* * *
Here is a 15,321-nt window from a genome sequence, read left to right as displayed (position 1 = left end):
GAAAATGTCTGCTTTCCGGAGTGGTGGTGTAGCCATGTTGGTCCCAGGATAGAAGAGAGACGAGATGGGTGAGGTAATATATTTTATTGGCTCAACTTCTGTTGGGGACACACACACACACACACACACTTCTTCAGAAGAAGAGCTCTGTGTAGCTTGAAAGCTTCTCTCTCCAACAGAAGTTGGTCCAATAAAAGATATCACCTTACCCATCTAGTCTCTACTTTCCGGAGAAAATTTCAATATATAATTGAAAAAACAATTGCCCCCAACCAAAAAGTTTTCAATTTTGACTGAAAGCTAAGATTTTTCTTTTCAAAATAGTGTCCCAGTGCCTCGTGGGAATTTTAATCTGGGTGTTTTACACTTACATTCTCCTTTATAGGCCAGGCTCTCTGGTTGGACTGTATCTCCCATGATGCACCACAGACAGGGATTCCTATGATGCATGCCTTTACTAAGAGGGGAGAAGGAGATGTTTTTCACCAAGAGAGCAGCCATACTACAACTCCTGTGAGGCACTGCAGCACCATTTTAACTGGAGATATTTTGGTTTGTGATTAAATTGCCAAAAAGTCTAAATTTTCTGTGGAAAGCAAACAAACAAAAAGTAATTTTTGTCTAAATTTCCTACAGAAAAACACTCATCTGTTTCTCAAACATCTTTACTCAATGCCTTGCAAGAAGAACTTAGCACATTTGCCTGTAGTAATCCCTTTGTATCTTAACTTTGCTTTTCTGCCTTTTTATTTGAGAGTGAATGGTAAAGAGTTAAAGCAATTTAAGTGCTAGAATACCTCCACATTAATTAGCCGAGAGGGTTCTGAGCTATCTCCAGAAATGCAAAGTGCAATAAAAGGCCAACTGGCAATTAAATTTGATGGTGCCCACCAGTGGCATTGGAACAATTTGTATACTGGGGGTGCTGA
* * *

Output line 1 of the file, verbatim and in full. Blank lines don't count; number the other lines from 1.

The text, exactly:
Here is a 15,321-nt window from a genome sequence, read left to right as displayed (position 1 = left end):